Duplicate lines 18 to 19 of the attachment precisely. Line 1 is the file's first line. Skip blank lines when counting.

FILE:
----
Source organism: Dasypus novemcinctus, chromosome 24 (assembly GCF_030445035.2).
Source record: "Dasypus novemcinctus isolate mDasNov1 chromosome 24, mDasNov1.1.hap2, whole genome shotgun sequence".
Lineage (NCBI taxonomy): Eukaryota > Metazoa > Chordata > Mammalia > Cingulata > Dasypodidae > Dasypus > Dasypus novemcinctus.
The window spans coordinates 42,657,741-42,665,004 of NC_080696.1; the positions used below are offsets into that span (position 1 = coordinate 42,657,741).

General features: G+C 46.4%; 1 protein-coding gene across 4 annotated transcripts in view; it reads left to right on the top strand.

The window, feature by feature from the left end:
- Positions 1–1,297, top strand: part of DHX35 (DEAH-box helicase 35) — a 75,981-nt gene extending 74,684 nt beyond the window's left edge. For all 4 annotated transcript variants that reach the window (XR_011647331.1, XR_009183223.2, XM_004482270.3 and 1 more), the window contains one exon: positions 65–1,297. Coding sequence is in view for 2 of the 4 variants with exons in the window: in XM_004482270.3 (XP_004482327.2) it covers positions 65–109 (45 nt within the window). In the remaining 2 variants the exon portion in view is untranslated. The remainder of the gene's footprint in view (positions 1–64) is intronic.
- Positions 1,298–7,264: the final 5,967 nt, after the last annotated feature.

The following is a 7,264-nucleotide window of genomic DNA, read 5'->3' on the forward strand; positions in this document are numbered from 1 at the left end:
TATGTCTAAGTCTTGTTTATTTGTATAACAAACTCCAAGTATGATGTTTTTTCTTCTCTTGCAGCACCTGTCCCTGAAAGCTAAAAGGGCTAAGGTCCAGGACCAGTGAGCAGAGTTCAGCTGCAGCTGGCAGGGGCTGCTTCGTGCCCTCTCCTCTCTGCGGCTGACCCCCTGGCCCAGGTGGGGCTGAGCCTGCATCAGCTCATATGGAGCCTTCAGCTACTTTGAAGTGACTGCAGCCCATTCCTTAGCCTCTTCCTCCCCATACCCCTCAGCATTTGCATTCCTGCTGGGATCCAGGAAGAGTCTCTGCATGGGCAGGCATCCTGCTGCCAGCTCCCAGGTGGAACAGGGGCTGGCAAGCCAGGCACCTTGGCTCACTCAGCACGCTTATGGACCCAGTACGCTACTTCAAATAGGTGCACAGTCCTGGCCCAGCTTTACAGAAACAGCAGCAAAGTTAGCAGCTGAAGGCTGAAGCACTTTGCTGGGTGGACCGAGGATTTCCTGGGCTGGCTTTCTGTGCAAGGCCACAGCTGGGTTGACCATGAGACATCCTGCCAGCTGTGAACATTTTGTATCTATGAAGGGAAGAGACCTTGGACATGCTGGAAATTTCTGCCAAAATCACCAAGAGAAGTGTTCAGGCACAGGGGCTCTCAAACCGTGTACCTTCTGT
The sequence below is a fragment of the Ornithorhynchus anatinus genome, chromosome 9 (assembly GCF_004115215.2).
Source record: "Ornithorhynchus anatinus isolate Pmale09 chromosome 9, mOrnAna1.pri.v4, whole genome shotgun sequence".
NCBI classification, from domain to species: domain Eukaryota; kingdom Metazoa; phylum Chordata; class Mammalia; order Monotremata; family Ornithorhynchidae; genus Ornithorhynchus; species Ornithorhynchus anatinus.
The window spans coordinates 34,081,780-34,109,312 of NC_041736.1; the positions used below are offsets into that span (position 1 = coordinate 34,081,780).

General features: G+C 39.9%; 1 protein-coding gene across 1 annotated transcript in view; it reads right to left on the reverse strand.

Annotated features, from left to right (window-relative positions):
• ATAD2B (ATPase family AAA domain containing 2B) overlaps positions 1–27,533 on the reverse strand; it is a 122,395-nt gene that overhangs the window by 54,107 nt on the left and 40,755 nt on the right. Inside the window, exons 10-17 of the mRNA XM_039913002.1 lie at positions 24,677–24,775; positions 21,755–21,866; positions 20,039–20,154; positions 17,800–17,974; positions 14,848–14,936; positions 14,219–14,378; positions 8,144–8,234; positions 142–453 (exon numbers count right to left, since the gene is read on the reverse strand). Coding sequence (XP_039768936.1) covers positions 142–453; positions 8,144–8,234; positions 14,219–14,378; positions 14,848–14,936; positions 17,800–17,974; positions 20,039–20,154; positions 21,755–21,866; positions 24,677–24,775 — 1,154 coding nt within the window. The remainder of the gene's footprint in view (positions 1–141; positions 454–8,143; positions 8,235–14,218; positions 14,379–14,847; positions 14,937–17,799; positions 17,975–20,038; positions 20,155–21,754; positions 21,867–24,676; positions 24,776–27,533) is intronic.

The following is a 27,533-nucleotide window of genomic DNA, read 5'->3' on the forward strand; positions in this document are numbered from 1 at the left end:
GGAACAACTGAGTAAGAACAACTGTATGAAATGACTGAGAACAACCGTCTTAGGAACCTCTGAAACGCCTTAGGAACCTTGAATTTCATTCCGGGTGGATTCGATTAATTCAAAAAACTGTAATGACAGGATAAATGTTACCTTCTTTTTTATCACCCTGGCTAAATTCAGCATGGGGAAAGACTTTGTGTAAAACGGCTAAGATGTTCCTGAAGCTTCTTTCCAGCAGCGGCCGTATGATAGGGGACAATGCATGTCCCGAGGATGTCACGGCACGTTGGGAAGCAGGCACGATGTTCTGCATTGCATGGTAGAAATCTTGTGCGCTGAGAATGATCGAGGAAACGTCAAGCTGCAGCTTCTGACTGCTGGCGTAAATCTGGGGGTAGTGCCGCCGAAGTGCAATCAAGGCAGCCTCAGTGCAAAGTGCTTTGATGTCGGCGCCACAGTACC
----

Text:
The following is a 27,533-nucleotide window of genomic DNA, read 5'->3' on the forward strand; positions in this document are numbered from 1 at the left end:
GGAACAACTGAGTAAGAACAACTGTATGAAATGACTGAGAACAACCGTCTTAGGAACCTCTGAAACGCCTTAGGAACCTTGAATTTCATTCCGGGTGGATTCGATTAATTCAAAAAACTGTAATGACAGGATAAATGTTACCTTCTTTTTTATCACCCTGGCTAAATTCAGCATGGGGAAAGACTTTGTGTAAAACGGCTAAGATGTTCCTGAAGCTTCTTTCCAGCAGCGGCCGTATGATAGGGGACAATGCATGTCCCGAGGATGTCACGGCACGTTGGGAAGCAGGCACGATGTTCTGCATTGCATGGTAGAAATCTTGTGCGCTGAGAATGATCGAGGAAACGTCAAGCTGCAGCTTCTGACTGCTGGCGTAAATCTGGGGGTAGTGCCGCCGAAGTGCAATCAAGGCAGCCTCAGTGCAAAGTGCTTTGATGTCGGCGCCACAGTACC